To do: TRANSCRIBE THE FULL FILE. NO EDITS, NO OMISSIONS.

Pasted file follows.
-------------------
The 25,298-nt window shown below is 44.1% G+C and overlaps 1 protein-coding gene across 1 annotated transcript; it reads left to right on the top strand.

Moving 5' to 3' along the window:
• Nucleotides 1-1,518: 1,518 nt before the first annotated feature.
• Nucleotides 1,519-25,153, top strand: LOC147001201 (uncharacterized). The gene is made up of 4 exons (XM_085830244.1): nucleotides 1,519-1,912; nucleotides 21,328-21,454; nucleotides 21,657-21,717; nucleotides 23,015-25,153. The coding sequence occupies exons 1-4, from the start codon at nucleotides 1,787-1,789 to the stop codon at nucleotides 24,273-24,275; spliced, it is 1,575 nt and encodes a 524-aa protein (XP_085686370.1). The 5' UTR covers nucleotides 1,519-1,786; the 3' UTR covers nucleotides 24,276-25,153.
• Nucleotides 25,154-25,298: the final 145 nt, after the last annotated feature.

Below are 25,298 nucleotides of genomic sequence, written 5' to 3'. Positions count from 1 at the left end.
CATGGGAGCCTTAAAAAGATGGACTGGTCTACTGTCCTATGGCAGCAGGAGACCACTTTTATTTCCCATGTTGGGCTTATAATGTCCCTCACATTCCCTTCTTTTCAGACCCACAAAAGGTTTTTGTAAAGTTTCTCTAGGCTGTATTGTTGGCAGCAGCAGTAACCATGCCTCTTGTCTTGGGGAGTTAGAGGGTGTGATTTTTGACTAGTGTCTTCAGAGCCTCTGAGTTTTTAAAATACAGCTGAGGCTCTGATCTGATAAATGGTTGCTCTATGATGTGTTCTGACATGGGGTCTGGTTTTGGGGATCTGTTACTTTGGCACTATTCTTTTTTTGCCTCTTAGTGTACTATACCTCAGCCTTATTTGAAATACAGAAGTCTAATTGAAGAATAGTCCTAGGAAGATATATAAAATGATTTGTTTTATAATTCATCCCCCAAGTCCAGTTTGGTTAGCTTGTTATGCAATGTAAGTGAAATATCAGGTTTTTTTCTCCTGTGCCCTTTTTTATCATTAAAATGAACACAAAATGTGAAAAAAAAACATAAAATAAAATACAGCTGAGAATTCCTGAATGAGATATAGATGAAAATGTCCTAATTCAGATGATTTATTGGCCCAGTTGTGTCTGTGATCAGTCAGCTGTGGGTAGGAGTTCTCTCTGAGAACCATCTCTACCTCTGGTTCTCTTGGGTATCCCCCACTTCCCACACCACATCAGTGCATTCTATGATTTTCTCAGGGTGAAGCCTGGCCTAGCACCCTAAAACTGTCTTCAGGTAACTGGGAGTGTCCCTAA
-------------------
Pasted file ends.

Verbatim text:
The 25,298-nt window shown below is 44.1% G+C and overlaps 1 protein-coding gene across 1 annotated transcript; it reads left to right on the top strand.

Moving 5' to 3' along the window:
• Nucleotides 1-1,518: 1,518 nt before the first annotated feature.
• Nucleotides 1,519-25,153, top strand: LOC147001201 (uncharacterized). The gene is made up of 4 exons (XM_085830244.1): nucleotides 1,519-1,912; nucleotides 21,328-21,454; nucleotides 21,657-21,717; nucleotides 23,015-25,153. The coding sequence occupies exons 1-4, from the start codon at nucleotides 1,787-1,789 to the stop codon at nucleotides 24,273-24,275; spliced, it is 1,575 nt and encodes a 524-aa protein (XP_085686370.1). The 5' UTR covers nucleotides 1,519-1,786; the 3' UTR covers nucleotides 24,276-25,153.
• Nucleotides 25,154-25,298: the final 145 nt, after the last annotated feature.

Below are 25,298 nucleotides of genomic sequence, written 5' to 3'. Positions count from 1 at the left end.
CATGGGAGCCTTAAAAAGATGGACTGGTCTACTGTCCTATGGCAGCAGGAGACCACTTTTATTTCCCATGTTGGGCTTATAATGTCCCTCACATTCCCTTCTTTTCAGACCCACAAAAGGTTTTTGTAAAGTTTCTCTAGGCTGTATTGTTGGCAGCAGCAGTAACCATGCCTCTTGTCTTGGGGAGTTAGAGGGTGTGATTTTTGACTAGTGTCTTCAGAGCCTCTGAGTTTTTAAAATACAGCTGAGGCTCTGATCTGATAAATGGTTGCTCTATGATGTGTTCTGACATGGGGTCTGGTTTTGGGGATCTGTTACTTTGGCACTATTCTTTTTTTGCCTCTTAGTGTACTATACCTCAGCCTTATTTGAAATACAGAAGTCTAATTGAAGAATAGTCCTAGGAAGATATATAAAATGATTTGTTTTATAATTCATCCCCCAAGTCCAGTTTGGTTAGCTTGTTATGCAATGTAAGTGAAATATCAGGTTTTTTTCTCCTGTGCCCTTTTTTATCATTAAAATGAACACAAAATGTGAAAAAAAAACATAAAATAAAATACAGCTGAGAATTCCTGAATGAGATATAGATGAAAATGTCCTAATTCAGATGATTTATTGGCCCAGTTGTGTCTGTGATCAGTCAGCTGTGGGTAGGAGTTCTCTCTGAGAACCATCTCTACCTCTGGTTCTCTTGGGTATCCCCCACTTCCCACACCACATCAGTGCATTCTATGATTTTCTCAGGGTGAAGCCTGGCCTAGCACCCTAAAACTGTCTTCAGGTAACTGGGAGTGTCCCTAA